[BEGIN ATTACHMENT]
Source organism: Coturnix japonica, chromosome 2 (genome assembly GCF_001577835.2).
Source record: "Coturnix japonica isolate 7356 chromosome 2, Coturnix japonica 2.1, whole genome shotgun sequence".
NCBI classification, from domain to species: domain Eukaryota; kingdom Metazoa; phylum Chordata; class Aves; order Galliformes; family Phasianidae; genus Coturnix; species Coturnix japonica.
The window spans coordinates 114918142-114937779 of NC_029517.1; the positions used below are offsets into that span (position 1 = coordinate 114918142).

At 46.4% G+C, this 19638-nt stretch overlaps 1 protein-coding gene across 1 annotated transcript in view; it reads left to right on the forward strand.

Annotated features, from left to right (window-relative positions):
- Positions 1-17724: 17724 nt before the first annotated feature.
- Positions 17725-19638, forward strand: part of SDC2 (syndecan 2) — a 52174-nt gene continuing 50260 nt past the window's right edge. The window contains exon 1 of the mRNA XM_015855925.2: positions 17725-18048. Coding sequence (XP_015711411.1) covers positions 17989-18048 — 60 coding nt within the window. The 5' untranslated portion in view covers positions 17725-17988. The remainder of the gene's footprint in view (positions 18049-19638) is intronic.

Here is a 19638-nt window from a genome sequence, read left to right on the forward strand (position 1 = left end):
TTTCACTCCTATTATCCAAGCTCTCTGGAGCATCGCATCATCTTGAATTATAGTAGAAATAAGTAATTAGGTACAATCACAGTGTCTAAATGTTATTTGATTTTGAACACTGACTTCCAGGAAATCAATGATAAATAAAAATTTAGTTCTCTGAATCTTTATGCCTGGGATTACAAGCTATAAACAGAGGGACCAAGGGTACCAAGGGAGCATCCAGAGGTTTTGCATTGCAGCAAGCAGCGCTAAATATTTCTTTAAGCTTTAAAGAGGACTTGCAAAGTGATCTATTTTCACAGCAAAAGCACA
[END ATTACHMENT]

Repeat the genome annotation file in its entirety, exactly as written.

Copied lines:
Source organism: Coturnix japonica, chromosome 2 (genome assembly GCF_001577835.2).
Source record: "Coturnix japonica isolate 7356 chromosome 2, Coturnix japonica 2.1, whole genome shotgun sequence".
NCBI classification, from domain to species: domain Eukaryota; kingdom Metazoa; phylum Chordata; class Aves; order Galliformes; family Phasianidae; genus Coturnix; species Coturnix japonica.
The window spans coordinates 114918142-114937779 of NC_029517.1; the positions used below are offsets into that span (position 1 = coordinate 114918142).

At 46.4% G+C, this 19638-nt stretch overlaps 1 protein-coding gene across 1 annotated transcript in view; it reads left to right on the forward strand.

Annotated features, from left to right (window-relative positions):
- Positions 1-17724: 17724 nt before the first annotated feature.
- Positions 17725-19638, forward strand: part of SDC2 (syndecan 2) — a 52174-nt gene continuing 50260 nt past the window's right edge. The window contains exon 1 of the mRNA XM_015855925.2: positions 17725-18048. Coding sequence (XP_015711411.1) covers positions 17989-18048 — 60 coding nt within the window. The 5' untranslated portion in view covers positions 17725-17988. The remainder of the gene's footprint in view (positions 18049-19638) is intronic.

Here is a 19638-nt window from a genome sequence, read left to right on the forward strand (position 1 = left end):
TTTCACTCCTATTATCCAAGCTCTCTGGAGCATCGCATCATCTTGAATTATAGTAGAAATAAGTAATTAGGTACAATCACAGTGTCTAAATGTTATTTGATTTTGAACACTGACTTCCAGGAAATCAATGATAAATAAAAATTTAGTTCTCTGAATCTTTATGCCTGGGATTACAAGCTATAAACAGAGGGACCAAGGGTACCAAGGGAGCATCCAGAGGTTTTGCATTGCAGCAAGCAGCGCTAAATATTTCTTTAAGCTTTAAAGAGGACTTGCAAAGTGATCTATTTTCACAGCAAAAGCACA